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Mary Karr, Now Go Out There: (and Get Curious) (New York: HarperCollins, 2016), 112pp.Mary Karr, Now Go Out There: (and Get Curious) (New York: HarperCollins, 2016), 112pp.

This little volume isn't a book in the normal sense of the word. Rather, it's Mary Karr's speech to the 2015 graduating class of Syracuse University, where she has taught for twenty-five years (and was awarded an honorary doctorate). The speech later burned up the Twittersphere. I think of this little gem as a counter-intuitive secular sermon full of wise advice.

Karr drops all pretense of formality, and instead addresses the graduates with her trademark humor, her Texas drawl, and especially her own story: "My goal in high school was to stay out of the penitentiary, so if I can go from there to standing up here, y'all can all get yourselves gainful employment of some kind. Yes, those are your parents clapping."

Beyond the irony, Karr explores the themes of fear and anxiety, those times "when the world scares you with its barks and bites." She knows what she's talking about. In three best-selling memoirs, Karr has described growing up with a psychotic mother who packed a pistol, nearly drank herself to death, wielded a butcher knife at her two children, and married seven times. The Liars' Club (1995) covered her childhood days in a small town near Port Arthur, Texas, and then Cherry (2000) treated her adolescent years. In an interview with the New York Times, Karr describes her third volume, Lit (2009), as "my journey from black belt sinner and lifelong agnostic to unlikely Catholic."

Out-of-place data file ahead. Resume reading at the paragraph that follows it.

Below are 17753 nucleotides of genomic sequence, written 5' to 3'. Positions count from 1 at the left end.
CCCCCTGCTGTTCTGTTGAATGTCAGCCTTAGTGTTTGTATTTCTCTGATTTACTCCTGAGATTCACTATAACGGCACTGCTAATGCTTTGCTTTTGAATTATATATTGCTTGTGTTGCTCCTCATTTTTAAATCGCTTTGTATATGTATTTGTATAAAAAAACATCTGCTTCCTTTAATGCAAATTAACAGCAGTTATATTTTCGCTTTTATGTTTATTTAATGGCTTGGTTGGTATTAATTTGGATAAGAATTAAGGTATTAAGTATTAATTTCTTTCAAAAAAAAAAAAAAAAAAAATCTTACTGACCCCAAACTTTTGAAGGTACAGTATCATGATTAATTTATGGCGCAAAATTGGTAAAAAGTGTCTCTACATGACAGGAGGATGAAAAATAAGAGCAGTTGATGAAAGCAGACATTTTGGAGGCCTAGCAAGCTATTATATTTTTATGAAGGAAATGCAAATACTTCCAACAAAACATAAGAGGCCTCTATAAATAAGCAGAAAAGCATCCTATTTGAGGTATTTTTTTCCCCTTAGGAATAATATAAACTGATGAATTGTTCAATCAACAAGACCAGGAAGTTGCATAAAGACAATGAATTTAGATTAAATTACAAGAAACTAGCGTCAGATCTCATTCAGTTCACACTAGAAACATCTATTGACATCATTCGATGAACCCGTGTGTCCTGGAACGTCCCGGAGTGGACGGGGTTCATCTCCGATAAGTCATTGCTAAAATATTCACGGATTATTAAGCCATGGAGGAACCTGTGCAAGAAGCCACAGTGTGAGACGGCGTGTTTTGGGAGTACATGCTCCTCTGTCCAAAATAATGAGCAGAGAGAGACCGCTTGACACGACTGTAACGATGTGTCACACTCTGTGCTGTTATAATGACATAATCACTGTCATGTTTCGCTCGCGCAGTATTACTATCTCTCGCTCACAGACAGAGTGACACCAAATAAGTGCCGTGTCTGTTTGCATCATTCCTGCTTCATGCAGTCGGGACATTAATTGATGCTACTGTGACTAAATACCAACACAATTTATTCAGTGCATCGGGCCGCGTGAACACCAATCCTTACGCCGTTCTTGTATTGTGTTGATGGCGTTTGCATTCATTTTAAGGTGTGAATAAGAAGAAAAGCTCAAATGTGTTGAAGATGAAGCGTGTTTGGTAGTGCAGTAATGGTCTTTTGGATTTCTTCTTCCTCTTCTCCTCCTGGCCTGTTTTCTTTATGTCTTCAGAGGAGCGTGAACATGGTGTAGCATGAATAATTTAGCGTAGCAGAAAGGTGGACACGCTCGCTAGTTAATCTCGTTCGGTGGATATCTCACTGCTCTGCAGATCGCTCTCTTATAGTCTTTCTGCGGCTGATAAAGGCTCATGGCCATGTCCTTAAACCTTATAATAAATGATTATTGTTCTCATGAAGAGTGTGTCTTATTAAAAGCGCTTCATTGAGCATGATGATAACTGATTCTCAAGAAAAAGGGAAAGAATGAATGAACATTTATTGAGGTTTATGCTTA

There was a drink-n-drug fueled period in California after high school, and then two years in college before she dropped out, but which also included a professor who, in the mysteries of fate, became a lifelong force for good. An improbable marriage to a man who was her polar opposite (mega-wealthy Boston Brahmin) lasted eight years and produced a son, but divorce, penury, endless therapy, repeated relapses, and hospitalization in a psychiatric ward for "persistent suicide ideation" all followed.

And so she describes herself as a lifelong "squeaker" just getting by as opposed to an "A-Maker." She wonders aloud: "Was all this good for me or bad for me?" Our hard times, she believes, can lead us not just to a break down but to a break through, especially if they lead us to greater compassion and tenderness, for others and for ourselves. That sounds a lot like Romans 8:28–29.

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